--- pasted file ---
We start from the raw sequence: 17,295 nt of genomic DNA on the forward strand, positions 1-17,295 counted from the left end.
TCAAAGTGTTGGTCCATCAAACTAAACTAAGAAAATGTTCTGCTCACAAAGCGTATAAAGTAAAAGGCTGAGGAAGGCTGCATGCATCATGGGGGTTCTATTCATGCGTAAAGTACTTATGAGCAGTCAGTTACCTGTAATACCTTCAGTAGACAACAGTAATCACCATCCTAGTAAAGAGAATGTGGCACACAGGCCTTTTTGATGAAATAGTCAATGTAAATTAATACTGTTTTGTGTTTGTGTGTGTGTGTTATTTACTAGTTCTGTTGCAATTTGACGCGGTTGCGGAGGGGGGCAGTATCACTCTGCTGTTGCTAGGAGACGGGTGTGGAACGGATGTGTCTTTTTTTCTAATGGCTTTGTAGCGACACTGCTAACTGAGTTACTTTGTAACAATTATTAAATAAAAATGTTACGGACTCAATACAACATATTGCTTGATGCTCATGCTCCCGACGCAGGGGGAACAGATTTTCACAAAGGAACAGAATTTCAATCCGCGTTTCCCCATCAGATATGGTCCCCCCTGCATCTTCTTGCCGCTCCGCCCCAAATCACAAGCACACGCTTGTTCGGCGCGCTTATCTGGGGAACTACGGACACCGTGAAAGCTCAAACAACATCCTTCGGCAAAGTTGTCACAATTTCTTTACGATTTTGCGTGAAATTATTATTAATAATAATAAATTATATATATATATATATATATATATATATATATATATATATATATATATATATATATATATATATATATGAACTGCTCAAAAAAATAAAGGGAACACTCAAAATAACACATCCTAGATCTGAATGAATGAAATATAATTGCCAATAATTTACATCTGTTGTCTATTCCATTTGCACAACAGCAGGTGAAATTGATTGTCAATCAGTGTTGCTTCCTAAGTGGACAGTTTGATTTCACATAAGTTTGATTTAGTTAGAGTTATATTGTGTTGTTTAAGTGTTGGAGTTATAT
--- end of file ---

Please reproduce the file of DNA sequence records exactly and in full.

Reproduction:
We start from the raw sequence: 17,295 nt of genomic DNA on the forward strand, positions 1-17,295 counted from the left end.
TCAAAGTGTTGGTCCATCAAACTAAACTAAGAAAATGTTCTGCTCACAAAGCGTATAAAGTAAAAGGCTGAGGAAGGCTGCATGCATCATGGGGGTTCTATTCATGCGTAAAGTACTTATGAGCAGTCAGTTACCTGTAATACCTTCAGTAGACAACAGTAATCACCATCCTAGTAAAGAGAATGTGGCACACAGGCCTTTTTGATGAAATAGTCAATGTAAATTAATACTGTTTTGTGTTTGTGTGTGTGTGTTATTTACTAGTTCTGTTGCAATTTGACGCGGTTGCGGAGGGGGGCAGTATCACTCTGCTGTTGCTAGGAGACGGGTGTGGAACGGATGTGTCTTTTTTTCTAATGGCTTTGTAGCGACACTGCTAACTGAGTTACTTTGTAACAATTATTAAATAAAAATGTTACGGACTCAATACAACATATTGCTTGATGCTCATGCTCCCGACGCAGGGGGAACAGATTTTCACAAAGGAACAGAATTTCAATCCGCGTTTCCCCATCAGATATGGTCCCCCCTGCATCTTCTTGCCGCTCCGCCCCAAATCACAAGCACACGCTTGTTCGGCGCGCTTATCTGGGGAACTACGGACACCGTGAAAGCTCAAACAACATCCTTCGGCAAAGTTGTCACAATTTCTTTACGATTTTGCGTGAAATTATTATTAATAATAATAAATTATATATATATATATATATATATATATATATATATATATATATATATATATATATATATATATATATATGAACTGCTCAAAAAAATAAAGGGAACACTCAAAATAACACATCCTAGATCTGAATGAATGAAATATAATTGCCAATAATTTACATCTGTTGTCTATTCCATTTGCACAACAGCAGGTGAAATTGATTGTCAATCAGTGTTGCTTCCTAAGTGGACAGTTTGATTTCACATAAGTTTGATTTAGTTAGAGTTATATTGTGTTGTTTAAGTGTTGGAGTTATAT